Skip to Content
June 23, 2016

The TIP Report, An Important Driver Of Change In Thailand

Here at Humanity United, we’ve spent the last several years focusing on the egregious labor abuses that exist in Thailand’s seafood industry. We’ve supported efforts to document and report on the problem, as well as new tools and solutions; we’ve advocated for governmental action, and engaged with corporations who source seafood from Thailand. In part thanks to the work of our partners – dedicated NGOs and investigative reporters who have documented the many faces of this problem – Thailand has spent two consecutive years on Tier 3 of the U.S. State Department’s Trafficking In Persons (TIP) Report, the lowest designation. Additionally, since 2015 Thailand’s fishing sector has been cited by the European Union and has faced the threat of a boycott from European markets.

With this intense level of scrutiny and pressure, we’ve seen the Thai government make promises and begin to establish new systems to address labor exploitation and illegal practices in the fishing sector. The government should absolutely be commended for acknowledging the problem of labor trafficking far more robustly over the past year, and for beginning to take action.

Unfortunately, we’ve also continued to see a fundamental absence of effective government protections and accountability. Recent field research, supported by Humanity United and the Freedom Fund, has indicated the new practices are neither sufficiently established nor enforced to truly protect workers in the fishing industry. With no translators present to interview workers, captains become the only spokesperson for their potentially captive workers; insufficiently trained and incentivized inspection officials look for fishing licenses rather than worker contracts, and have therefore, unsurprisingly, failed to identify any victims of trafficking across their thousands of inspections. Moreover, the migrant labor market continues to be inadequately regulated, meaning that structural vulnerability is built in for the workers streaming across Thailand’s borders looking for new opportunity. These workers are dependent on brokers and the fees they charge, whether entering legally or illegally. They are also prevented from organizing in order to collectively protect themselves from workplace abuses.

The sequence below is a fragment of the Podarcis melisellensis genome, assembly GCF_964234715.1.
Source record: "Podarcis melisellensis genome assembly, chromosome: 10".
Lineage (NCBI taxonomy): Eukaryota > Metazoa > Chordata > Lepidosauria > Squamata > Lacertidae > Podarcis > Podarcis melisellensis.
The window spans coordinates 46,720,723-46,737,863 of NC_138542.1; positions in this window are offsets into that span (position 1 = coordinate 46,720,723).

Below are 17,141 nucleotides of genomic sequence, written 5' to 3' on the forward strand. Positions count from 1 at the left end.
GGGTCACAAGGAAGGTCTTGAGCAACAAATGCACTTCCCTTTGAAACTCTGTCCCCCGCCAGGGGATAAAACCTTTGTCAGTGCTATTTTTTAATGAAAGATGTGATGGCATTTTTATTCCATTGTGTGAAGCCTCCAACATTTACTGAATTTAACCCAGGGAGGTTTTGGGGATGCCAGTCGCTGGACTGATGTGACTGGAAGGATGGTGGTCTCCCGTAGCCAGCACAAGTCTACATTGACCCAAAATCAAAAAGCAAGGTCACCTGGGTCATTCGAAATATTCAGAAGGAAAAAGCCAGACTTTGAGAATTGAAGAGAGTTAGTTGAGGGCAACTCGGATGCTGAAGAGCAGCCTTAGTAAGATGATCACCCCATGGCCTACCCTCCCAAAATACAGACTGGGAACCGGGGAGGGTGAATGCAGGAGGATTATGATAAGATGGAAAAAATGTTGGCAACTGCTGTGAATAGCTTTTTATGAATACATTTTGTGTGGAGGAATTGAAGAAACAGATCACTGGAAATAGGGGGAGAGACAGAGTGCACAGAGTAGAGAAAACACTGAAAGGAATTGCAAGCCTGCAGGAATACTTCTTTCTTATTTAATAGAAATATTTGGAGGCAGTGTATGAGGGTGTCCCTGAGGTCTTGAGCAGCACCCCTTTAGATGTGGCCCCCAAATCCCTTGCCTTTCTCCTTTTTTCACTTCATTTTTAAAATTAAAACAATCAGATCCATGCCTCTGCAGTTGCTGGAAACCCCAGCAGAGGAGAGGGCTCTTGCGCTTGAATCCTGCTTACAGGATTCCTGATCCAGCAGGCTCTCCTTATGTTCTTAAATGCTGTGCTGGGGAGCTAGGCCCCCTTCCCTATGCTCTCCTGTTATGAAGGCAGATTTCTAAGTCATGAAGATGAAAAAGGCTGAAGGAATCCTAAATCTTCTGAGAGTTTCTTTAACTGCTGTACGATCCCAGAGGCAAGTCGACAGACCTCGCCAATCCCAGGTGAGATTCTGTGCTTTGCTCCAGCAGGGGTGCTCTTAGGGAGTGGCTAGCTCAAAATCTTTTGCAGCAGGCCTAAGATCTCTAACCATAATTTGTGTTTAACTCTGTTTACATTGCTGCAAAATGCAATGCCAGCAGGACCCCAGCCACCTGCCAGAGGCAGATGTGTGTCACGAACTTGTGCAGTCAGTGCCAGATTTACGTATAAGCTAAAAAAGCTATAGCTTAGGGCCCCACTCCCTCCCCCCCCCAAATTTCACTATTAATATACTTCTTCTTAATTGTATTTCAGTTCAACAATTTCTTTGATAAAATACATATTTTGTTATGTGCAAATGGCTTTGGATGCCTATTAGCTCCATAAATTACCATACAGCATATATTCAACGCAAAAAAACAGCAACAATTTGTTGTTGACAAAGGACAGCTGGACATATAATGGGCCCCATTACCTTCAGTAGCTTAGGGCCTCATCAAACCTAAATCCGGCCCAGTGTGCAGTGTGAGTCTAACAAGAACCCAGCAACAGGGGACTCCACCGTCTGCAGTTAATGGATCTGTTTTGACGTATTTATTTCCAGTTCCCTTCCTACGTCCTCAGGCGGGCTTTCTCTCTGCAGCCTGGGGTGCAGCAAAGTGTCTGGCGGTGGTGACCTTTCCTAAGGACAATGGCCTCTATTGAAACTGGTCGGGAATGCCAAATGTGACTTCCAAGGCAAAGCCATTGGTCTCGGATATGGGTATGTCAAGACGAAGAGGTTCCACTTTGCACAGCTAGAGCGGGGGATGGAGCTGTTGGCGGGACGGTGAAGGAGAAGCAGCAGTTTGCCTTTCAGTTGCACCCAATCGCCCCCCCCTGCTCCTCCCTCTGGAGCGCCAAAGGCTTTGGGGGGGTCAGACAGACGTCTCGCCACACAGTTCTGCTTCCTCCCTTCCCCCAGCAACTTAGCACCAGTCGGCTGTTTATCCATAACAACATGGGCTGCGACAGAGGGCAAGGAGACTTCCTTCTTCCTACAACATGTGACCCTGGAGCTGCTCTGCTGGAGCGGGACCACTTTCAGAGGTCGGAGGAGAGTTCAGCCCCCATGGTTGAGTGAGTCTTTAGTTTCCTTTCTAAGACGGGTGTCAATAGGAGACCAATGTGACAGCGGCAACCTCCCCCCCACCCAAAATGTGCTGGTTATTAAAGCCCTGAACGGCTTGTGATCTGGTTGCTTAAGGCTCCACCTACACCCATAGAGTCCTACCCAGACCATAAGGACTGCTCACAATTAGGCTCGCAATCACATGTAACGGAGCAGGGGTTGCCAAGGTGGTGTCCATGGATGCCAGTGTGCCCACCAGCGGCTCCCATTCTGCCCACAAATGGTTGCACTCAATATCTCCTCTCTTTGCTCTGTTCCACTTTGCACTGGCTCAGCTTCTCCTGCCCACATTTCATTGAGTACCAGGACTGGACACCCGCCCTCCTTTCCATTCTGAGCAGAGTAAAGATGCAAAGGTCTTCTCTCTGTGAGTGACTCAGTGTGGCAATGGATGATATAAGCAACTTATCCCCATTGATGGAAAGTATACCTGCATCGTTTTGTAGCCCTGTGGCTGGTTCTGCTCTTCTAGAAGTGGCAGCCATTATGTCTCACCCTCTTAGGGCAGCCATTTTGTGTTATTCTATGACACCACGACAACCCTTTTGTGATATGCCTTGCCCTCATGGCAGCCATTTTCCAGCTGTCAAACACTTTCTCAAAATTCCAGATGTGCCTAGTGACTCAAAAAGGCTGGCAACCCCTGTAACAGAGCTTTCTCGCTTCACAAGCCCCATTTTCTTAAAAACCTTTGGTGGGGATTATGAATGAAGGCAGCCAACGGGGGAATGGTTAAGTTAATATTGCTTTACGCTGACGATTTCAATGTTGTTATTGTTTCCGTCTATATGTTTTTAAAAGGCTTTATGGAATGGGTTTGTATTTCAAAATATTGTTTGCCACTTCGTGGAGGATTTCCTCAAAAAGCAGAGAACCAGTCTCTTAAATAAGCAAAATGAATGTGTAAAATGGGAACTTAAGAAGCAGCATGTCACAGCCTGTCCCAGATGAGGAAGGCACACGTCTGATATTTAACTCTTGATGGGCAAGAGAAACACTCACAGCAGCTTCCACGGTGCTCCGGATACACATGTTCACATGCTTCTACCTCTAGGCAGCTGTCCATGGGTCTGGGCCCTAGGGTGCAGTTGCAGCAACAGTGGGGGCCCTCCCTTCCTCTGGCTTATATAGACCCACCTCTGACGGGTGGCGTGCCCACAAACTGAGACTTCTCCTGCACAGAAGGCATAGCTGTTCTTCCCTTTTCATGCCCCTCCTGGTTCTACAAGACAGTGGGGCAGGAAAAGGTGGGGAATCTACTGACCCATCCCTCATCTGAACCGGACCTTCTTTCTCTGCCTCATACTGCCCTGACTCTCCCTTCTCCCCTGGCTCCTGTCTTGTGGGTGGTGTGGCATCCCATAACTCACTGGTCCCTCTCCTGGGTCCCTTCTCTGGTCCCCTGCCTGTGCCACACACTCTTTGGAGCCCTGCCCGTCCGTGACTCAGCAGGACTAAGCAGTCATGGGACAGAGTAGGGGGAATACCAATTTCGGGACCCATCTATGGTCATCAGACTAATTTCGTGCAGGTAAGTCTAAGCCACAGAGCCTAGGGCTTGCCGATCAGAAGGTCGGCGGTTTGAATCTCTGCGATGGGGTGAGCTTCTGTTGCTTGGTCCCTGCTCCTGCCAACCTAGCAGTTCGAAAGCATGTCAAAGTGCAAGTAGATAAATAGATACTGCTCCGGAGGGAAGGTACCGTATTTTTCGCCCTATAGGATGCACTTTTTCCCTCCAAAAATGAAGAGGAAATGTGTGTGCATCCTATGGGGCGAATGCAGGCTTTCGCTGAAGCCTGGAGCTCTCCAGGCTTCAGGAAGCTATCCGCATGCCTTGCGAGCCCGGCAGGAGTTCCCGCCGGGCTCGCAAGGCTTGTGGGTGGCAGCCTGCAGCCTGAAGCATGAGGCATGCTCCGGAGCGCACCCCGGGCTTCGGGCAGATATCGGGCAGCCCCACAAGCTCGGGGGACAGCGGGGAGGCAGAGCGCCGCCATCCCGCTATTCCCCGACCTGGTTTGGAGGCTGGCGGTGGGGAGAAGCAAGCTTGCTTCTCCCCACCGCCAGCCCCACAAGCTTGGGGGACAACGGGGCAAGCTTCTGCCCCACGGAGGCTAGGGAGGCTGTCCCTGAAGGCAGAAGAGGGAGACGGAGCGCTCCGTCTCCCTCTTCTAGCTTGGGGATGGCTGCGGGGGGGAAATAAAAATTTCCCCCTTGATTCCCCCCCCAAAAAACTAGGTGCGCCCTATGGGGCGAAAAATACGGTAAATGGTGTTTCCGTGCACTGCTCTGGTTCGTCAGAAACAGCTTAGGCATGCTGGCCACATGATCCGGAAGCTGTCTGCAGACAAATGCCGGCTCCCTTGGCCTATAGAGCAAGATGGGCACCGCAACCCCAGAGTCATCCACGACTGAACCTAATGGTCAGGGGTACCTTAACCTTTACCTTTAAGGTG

What’s more, we have not seen evidence that the Thai government has sufficient political will to fully implement the changes it has begun, if international pressure and accountability is removed.

Next week, the TIP office is scheduled to release the 2016 report. At HU, we have long recognized the importance of the TIP Report to drive awareness and action on behalf of all governments. That is why we have worked closely with government officials and a wide range of partners over the last decade to ensure the report’s integrity, so fundamental to its power to improve the lives of those denied their freedom and dignity.

As the State Department prepares to release its report, we don’t believe Thailand’s limited progress to-date merits an upgrade from Tier 3. Thailand’s government can and should do much more to ensure its actions match its rhetoric, by actually protecting workers from abuse and exploitation in this much-scrutinized industry and beyond.

We use cookies for anonymous analytics collection in order to improve this site for you. By clicking on ‘Allow’ or on any content on this site, you agree that cookies can be placed. For details, view our privacy policy.